“He says ‘oh look after my car for me lads.’ It didn’t need looking after, it was just a reason to say ‘look I’ve got some money for you kid’.”

Jimmy says that was the beginning. In the space of six months he was sent to London carrying bags of drugs and guns and eventually found himself running a record shop that didn’t sell a single record but posed as a front to move drugs all day. He was fully immersed in organised crime.

“Further down the line I started becoming very violent, I could stab someone without even thinking twice. I’ve been to prison for it, so not something I’m proud of now, but I have, it became my way of life.”

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His first prison sentence came at 17 for petty theft. He took a watch off a student outside Sheffield University.

Moving back to Rotherham when he was 18 he continued to sell drugs, with further arrests to follow. He was arrested for attempted murder after stabbing someone with a 12 inch hunting knife.

“You think you’re a gangster, I wanted to be a gangster,” he says.

Things were only made worse with trips to prison. “You go through the prison system which only makes you a harder, tougher person. It’s not a place I recommend for anyone, it absolutely ruins people.

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“I always say that’s why I act quite young because I never grew up, your life stops every time you go to prison. You don’t mature mentally because you’re not living a normal life.”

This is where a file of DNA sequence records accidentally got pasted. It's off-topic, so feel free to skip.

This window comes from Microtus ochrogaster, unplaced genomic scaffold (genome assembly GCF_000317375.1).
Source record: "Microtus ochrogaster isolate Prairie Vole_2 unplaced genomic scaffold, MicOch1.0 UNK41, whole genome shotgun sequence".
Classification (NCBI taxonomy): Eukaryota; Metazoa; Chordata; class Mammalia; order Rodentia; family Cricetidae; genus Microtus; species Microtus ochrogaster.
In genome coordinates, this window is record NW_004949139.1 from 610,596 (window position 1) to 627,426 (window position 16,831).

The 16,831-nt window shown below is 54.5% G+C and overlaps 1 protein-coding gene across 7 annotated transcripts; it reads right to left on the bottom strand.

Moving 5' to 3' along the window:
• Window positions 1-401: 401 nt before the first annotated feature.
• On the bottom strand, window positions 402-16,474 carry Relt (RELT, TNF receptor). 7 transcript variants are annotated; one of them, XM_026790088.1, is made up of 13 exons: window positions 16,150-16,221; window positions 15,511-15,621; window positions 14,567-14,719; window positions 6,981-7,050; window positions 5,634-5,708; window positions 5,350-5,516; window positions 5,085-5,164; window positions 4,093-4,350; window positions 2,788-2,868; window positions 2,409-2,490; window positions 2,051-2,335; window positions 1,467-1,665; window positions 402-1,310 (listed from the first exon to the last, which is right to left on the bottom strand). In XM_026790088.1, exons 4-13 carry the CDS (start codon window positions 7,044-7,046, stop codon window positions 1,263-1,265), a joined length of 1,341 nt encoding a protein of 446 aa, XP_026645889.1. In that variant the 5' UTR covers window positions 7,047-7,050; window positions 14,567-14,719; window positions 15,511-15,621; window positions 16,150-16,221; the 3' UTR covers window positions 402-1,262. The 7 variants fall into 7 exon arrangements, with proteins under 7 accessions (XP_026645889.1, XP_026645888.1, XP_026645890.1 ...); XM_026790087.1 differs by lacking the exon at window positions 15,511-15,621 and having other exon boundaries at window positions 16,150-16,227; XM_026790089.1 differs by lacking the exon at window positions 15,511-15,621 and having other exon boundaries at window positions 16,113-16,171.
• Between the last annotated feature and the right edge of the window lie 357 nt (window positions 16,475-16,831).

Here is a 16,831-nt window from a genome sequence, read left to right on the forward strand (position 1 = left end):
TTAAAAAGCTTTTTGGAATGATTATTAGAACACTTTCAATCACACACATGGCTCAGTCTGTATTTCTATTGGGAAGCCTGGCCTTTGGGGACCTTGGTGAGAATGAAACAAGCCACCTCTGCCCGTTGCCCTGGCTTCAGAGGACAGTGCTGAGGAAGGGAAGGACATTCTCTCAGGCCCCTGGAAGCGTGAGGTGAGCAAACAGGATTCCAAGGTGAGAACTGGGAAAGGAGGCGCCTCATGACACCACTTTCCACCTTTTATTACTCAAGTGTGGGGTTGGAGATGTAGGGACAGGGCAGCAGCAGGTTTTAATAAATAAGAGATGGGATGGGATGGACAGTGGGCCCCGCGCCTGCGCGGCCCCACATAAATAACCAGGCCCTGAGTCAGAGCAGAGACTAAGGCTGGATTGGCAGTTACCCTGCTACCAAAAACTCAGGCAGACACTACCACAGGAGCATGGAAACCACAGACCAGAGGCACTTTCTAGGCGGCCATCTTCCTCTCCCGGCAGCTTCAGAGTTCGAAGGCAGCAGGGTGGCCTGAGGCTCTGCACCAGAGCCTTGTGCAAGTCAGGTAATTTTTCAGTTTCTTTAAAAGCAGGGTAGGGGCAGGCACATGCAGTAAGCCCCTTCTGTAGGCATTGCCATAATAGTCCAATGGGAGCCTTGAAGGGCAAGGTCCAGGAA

His biggest sentence came after a police chase which led to five years inside. The cycle was finally broken when his mother was told she had stomach cancer and had six months left to live.

“I had to watch her dwindle and just disappear to nothing. My alcohol intake and cocaine sniffing went through the roof. I didn’t know what to do, I tried killing myself.”

He promised her he would change and he took up work on construction sites and started to turn things around. Working his way up he became a site manager with a specialism in fire protection before leaving construction to focus on his new passion.

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Now he’s taking everything he has learned and putting it into Mind Over Matter. Everything they do is in his mother’s memory and the name of the businesses comes from Jimmy overcoming the turmoil he went through.

Both him and Kara have big plans and are putting funding bids in to grow and be able to employ more staff.

Attached to Mind Over Matter, Jimmy also runs Royal Fresh Foods, utilising his catering qualification gained in prison to provide healthy fresh food. The space is also to become a community hub, a safe space to play pool or use a computer.

Their next upcoming charity event is on April 28, a 5k walk around Thrybergh Country Park for the Shiloh homeless charity.

  • Mind Over Matter, Masbrough Street, Rotherham, S60 1HW. Phone: 07507 601481
  • Link to reservoir walk fundraiser: https://www.justgiving.com/page/momtaf-uk-1707343901897?utm_medium=fundraising&utm_content=page%2Fmomtaf-uk-1707343901897&utm_source=whatsapp&utm_campaign=pfp-whatsap